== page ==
Friday, October 1, 2010

U.N. To Establish Protocols For When We Make Contact With Aliens

The United Nations Office of Outer Space Affairs (UNOOSA) has announced that it will consider drafting protocols for what to do when we finally make contact with extra-terrestrial civilizations in space. What's prompting the UN to consider this possibility is the fact that astronomers are expected to announce, perhaps later this year or next year, that our satellites (such as Kepler and Corot) have identified earth-like planets in space. So far, almost 500 large Jupiter-sized planets have been discovered.

Random Numbers Created Out Of Nothing

It's something from nothing. A random number generator that harnesses the quantum fluctuations in empty space could soon sit inside your computer.
A device that creates truly random numbers is vital for a number of applications, including cryptography.
Algorithms can generate numbers that pass statistical tests for randomness, but they're useless for secure cryptography if the algorithm falls into the wrong hands. Other methods using entangled ions to generate random numbers are more reliable, but tend to be slower and more expensive.
Now Christian Gabriel's team at the Max Planck Institute for the Science of Light in Erlangen, Germany, has built a prototype that draws on a vacuum's random quantum fluctuations. These impart random noise to laser beams in the device, which converts it into numbers.

Friday, May 28, 2010

Undersea cauldrons replicated life's ingredients - life - 27 May 2010 - New Scientist

The precursor of life may have learned how to copy itself thanks to simple convection at the bottom of the ocean.
Lab experiments reveal how DNA replication could have occurred in tiny pores around undersea vents.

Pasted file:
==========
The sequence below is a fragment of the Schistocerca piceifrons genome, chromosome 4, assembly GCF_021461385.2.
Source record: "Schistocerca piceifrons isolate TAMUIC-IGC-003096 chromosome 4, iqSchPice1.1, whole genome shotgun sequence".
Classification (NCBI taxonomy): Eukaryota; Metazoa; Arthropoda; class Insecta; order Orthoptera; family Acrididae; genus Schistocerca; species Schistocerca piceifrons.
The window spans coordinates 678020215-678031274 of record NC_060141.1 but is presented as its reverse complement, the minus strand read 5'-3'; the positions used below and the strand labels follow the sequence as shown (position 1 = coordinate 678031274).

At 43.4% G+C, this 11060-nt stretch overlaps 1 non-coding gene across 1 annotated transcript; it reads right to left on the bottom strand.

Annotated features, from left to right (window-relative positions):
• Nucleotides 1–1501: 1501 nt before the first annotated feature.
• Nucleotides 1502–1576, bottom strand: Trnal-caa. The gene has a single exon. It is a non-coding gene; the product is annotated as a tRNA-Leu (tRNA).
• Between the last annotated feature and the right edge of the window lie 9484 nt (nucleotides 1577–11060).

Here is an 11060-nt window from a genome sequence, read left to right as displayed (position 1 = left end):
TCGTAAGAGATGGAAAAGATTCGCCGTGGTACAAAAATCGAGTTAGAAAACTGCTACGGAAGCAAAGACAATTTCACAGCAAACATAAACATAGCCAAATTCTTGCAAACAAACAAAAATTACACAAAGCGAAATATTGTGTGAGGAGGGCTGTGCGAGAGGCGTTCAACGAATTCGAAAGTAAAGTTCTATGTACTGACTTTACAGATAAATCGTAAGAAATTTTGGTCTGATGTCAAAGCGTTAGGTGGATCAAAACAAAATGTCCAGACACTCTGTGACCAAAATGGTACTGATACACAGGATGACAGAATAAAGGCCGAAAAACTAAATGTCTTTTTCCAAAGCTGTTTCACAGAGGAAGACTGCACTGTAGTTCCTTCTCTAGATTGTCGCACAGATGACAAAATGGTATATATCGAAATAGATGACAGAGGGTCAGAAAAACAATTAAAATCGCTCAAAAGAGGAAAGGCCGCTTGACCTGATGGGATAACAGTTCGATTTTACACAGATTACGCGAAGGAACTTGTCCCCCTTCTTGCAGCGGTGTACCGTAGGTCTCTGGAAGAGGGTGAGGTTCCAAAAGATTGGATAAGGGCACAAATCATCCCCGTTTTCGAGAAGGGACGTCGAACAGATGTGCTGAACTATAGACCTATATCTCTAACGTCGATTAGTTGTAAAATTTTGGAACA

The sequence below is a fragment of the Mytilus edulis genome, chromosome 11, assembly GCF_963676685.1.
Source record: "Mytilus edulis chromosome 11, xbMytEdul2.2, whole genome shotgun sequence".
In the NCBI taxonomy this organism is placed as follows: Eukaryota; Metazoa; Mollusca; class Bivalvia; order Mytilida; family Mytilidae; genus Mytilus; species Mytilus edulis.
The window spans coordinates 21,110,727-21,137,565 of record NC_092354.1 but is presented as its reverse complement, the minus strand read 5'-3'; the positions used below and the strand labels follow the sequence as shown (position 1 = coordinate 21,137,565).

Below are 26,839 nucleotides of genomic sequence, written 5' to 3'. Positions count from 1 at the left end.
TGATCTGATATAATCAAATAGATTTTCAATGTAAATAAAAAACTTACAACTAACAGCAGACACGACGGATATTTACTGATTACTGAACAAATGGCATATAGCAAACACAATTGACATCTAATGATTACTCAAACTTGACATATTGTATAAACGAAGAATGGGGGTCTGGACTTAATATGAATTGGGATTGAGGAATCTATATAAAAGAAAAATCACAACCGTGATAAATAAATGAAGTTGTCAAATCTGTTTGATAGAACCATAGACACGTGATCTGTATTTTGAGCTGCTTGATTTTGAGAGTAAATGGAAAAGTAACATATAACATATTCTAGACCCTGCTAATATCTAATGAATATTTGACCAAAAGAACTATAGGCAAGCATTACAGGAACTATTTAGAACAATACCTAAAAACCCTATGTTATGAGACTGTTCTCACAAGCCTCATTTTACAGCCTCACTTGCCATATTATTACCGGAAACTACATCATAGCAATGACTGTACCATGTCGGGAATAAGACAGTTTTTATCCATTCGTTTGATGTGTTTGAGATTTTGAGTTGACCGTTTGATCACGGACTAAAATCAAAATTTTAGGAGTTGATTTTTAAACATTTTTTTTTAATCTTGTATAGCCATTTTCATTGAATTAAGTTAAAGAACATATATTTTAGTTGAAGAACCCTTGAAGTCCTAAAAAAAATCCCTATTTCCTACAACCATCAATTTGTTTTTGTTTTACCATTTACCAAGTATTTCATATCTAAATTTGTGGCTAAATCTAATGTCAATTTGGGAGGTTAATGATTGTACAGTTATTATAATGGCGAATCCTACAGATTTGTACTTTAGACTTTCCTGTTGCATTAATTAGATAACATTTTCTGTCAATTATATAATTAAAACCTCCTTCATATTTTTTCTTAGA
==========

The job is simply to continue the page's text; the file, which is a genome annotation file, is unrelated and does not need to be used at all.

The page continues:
The work shows that DNA can be both concentrated and replicated under a very simple set of conditions.

Sunday, April 11, 2010

Novel Nanoparticle Vaccine Cures Type1 Diabetes In Mice

An innovative nanotech "vaccine" has been proven to cure type 1 diabetes in mice, and paves the way to do the same for humans. A dose of therapeutic nanoparticles given to diabetic mice restored healthy sugar levels in the rodents.

The nanoparticles making up the vaccine, thousands of times smaller than the cells they act on, are coated with protein fragments that suppress the autoimmune response that's characteristic of diabetes. Most importantly, unlike existing treatments for autoimmune disorders, the particles do all this without compromising the rest of the immune system.

In autoimmune diseases like type 1 diabetes, the body basically wages war on itself. The nanovaccine helps to suppress the immune attacks by blocking the stimulus that causes the aggressive T-cells to attack.

The technology behind the nanovaccine, following further research, may prove widely applicable to treat other autoimmune diseases, like arthritis and multiple sclerosis, as well.


Saturday, December 5, 2009

NANO : "giving a new life to BIO"

A NANOMETER – suddenly it seems to have grown immensely. A radical revolution has been brought about by nanotechnology and a lot more expected to come.
What actually is Nanotechnology? - It is a technology for doing things on a very small scale.
What is that scale? - Definition includes anything smaller than 100 nanometers, where 1 nanometer (nm) is equal to one billionth of a meter.